The Revd Dr Helen-Ann Hartley, who grew up in Sunderland in the Church of England Diocese of Durham, has been elected the next Anglican Bishop of Waikato in New Zealand.
Helen-Ann, 40, will become the seventh Bishop of Waikato in the Diocese of Waikato and Taranaki, and the first woman to hold the office, succeeding Archbishop David Moxon, who is now the Anglican Communion’s ambassador to Rome. Helen-Ann is also the first woman ordained within the Church of England to become a Bishop.
Bishop-elect Helen-Ann is at present Dean of Tikanga Pakeha students at St John’s College in Auckland, New Zealand.
Having moved to Sunderland when Helen-Ann was a child, her family attended St Chad’s church in East Herrington and her father moved from the Church of Scotland to the Church of England in the Diocese of Durham in 1987, later becoming a Revd Canon. Recently retired, his roles have included Honorary Non Residentiary Canon at Durham Cathedral. His wife, Pat, is still a steward at the Cathedral.
Helen-Ann, who was born in Edinburgh, moved with her family to Sunderland in 1975 when her clergyman father Jim secured a teaching position at Sunderland Polytechnic, now Sunderland University.
Helen-Ann attended Benedict Biscop Primary School then St Anthony’s secondary school, both in Sunderland, before going to study at St Andrew’s University in Scotland.
Helen-Ann said: “Although I was ordained in Oxford Diocese, my journey began in Durham Diocese, and it was there that my vocation was nurtured.
“St Chad’s in East Herrington, Benedict Biscop CofE school, and my years as an acolyte in Durham Cathedral all played a vital role in my formation, and so Durham Diocese remains very much my spiritual home. I have so much to give thanks for in its people, places, and rich heritage.”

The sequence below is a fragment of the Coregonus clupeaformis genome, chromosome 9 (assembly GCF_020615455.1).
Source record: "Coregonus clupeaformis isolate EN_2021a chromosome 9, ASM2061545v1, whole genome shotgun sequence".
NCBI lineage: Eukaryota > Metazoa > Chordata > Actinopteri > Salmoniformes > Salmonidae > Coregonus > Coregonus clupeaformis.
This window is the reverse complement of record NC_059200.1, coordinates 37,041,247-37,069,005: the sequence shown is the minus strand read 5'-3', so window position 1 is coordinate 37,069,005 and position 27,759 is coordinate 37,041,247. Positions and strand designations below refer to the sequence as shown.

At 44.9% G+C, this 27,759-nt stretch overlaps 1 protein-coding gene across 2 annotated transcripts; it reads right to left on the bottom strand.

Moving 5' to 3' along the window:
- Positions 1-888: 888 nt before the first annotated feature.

She is the fourth generation of her family to be ordained, and became a priest in 2005 in the Diocese of Oxford.
She worked as one of a team ministering to 12 rural parishes in Oxfordshire before being appointed as the Director of Biblical Studies and a lecturer in the New Testament at the theological college, Ripon College Cuddesdon, near Oxford.
Helen-Ann, with her husband Myles who is a musician and church organist, went to New Zealand in 2010 to undertake research at St John’s College and she returned in February 2011 to take up the position as Dean.
Her parents, Jim and Pat Francis, who live in Bowburn, nr Durham, believe that her upbringing in the region played a key role in leading her to a career in the clergy.
Jim said: “I think the welcome we received at St Chads when we came to Sunderland had a strong influence on Helen-Ann. We were made to feel at home as a family and I think that had an effect on her.
“At a young age, she wrote to Durham Cathedral, asking to be an acolyte, something she did for several years.
“We are deeply grateful for what she has achieved and that the diocese in New Zealand has discerned her giftedness.”
Pat said: “It’s pleasing that all three of us have this connection with Durham Cathedral.
“What has happened to her is awesome. We are extremely proud of what she has achieved.“
The Diocese of Waikato and Taranaki is unique in the Anglican Communion because of its style of leadership. It has two equal bishops sharing jurisdiction across the whole of the diocese. Helen-Ann will share its leadership with Philip Richardson, who is both the Bishop of Taranaki and also Archbishop of the New Zealand Dioceses.
Helen-Ann said: “I hope my election will be an encouragement for supporters of the ordination of women to the episcopate.
“All people, irrespective of gender, are able to witness to the gospel. Both women and men are entrusted with that sacred task.”